Sign up ×
Stack Overflow is a community of 4.7 million programmers, just like you, helping each other. Join them; it only takes a minute:

I was practicing the dynamic programming problem on SPOJ. But I have no idea how to solve this one.

Can anyone please help ME in solving problem on SPOJ Thanks!

Alice and Bob need to send secret messages to each other and are discussing ways to encode their messages:

Alice: “Let’s just use a very simple code: We’ll assign ‘A’ the code word 1, ‘B’ will be 2, and so on down to ‘Z’ being assigned 26.”

Bob: “That’s a stupid code, Alice. Suppose I send you the word ‘BEAN’ encoded as 25114. You could decode that in many different ways!” Alice: “Sure you could, but what words would you get? Other than ‘BEAN’, you’d get ‘BEAAD’, ‘YAAD’, ‘YAN’, ‘YKD’ and ‘BEKD’. I think you would be able to figure out the correct decoding. And why would you send me the word ‘BEAN’ anyway?” Bob: “OK, maybe that’s a bad example, but I bet you that if you got a string of length 5000 there would be tons of different decodings and with that many you would find at least two different ones that would make sense.” Alice: “How many different decodings?” Bob: “Jillions!”

For some reason, Alice is still unconvinced by Bob’s argument, so she requires a program that will determine how many decodings there can be for a given string using her code.


Input will consist of multiple input sets. Each set will consist of a single line of at most 5000 digits representing a valid encryption (for example, no line will begin with a 0). There will be no spaces between the digits. An input line of ‘0’ will terminate the input and should not be processed.


For each input set, output the number of possible decodings for the input string. All answers will be within the range of a 64 bit signed integer.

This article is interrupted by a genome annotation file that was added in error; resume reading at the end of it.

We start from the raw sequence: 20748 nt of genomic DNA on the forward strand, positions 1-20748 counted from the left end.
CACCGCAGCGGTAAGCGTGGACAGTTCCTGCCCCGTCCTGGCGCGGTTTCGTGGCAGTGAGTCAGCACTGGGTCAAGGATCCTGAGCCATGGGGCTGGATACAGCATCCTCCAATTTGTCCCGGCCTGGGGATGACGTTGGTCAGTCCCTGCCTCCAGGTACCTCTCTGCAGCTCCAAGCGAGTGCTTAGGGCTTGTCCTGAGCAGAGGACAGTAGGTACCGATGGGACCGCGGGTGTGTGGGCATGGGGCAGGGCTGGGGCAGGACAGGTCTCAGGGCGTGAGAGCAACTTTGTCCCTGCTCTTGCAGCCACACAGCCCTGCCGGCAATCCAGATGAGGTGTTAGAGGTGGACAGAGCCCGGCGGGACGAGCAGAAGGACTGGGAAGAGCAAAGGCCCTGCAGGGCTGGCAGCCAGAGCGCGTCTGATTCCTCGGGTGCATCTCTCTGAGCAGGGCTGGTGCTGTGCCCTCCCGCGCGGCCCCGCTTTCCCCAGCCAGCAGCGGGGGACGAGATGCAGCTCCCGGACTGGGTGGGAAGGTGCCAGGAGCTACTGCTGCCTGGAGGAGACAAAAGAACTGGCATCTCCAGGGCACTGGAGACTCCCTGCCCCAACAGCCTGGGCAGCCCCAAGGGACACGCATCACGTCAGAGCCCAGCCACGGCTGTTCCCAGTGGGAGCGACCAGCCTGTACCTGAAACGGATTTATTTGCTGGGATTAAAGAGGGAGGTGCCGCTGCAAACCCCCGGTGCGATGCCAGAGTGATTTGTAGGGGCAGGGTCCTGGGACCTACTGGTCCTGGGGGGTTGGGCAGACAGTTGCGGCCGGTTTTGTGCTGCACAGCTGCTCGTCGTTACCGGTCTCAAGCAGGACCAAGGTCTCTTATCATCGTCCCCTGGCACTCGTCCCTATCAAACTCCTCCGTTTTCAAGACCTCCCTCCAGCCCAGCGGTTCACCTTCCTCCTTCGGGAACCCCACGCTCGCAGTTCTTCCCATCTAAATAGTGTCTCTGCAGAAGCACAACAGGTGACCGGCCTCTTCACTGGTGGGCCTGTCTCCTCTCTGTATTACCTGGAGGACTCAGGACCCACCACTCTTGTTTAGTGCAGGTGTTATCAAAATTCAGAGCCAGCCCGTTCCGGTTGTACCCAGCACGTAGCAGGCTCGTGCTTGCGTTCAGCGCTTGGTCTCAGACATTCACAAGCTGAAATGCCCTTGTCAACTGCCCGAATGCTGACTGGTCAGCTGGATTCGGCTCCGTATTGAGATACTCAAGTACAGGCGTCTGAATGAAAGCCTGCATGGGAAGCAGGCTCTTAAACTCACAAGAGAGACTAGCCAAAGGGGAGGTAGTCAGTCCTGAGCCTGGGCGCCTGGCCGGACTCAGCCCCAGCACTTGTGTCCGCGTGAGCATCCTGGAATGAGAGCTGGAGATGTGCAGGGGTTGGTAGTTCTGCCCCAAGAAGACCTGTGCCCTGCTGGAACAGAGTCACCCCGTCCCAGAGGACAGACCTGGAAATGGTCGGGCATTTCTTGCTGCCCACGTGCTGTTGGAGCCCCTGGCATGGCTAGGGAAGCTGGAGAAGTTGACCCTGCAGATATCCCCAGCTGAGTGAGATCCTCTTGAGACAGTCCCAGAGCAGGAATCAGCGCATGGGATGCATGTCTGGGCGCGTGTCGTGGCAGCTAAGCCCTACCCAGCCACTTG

25114 1111111111 3333333333 0


6 89 1

share|improve this question

2 Answers 2

up vote 2 down vote accepted

Starting from the left, do the following:

  1. Find how many words the sequence can be interpreted as (call that say x[k]) up to this point using a finite number of the values for previous calculated for points along the sequence.
  2. Move to the next point.

If you still can't get it, you can take a look at the Welcome to Code Jam problem. It somewhat similar and has readily available explanations for it.

share|improve this answer
Thankyou,Can You please explain it a bit? – user1134599 Jan 29 '12 at 4:47
I left it vague on purpose. My answer was a general dynamic programming answer. This is a programming competition site after all. If you need more help, you should probably look at that problem I pointed you too. If you look under the Contest Analysis link for that problem, you will find some discussions of how to solve it. Then you should have some idea for how to solve the ACODE problem. – Justin Peel Jan 29 '12 at 4:57

If you have a string of numbers as S, then, there are two cases possible : 1) only the first digit corresponds to an alphabet 2) the first two digits correspond to an alphabet. BUT, only if the first two digits don't form a number greater than 26.

Let S be of size n. Let f(Si) be the number of strings formed by last i digits. Note that you have to find f(Sn). Using the above two rules, you can write a relation as : f(Sk) = f(S_{k-1}) + f(S_{k-2}) // if first two digits form a number <= 26 f(Sk) = f(S_{k-1}) // if first two digits form a number > 26.

share|improve this answer

Your Answer


By posting your answer, you agree to the privacy policy and terms of service.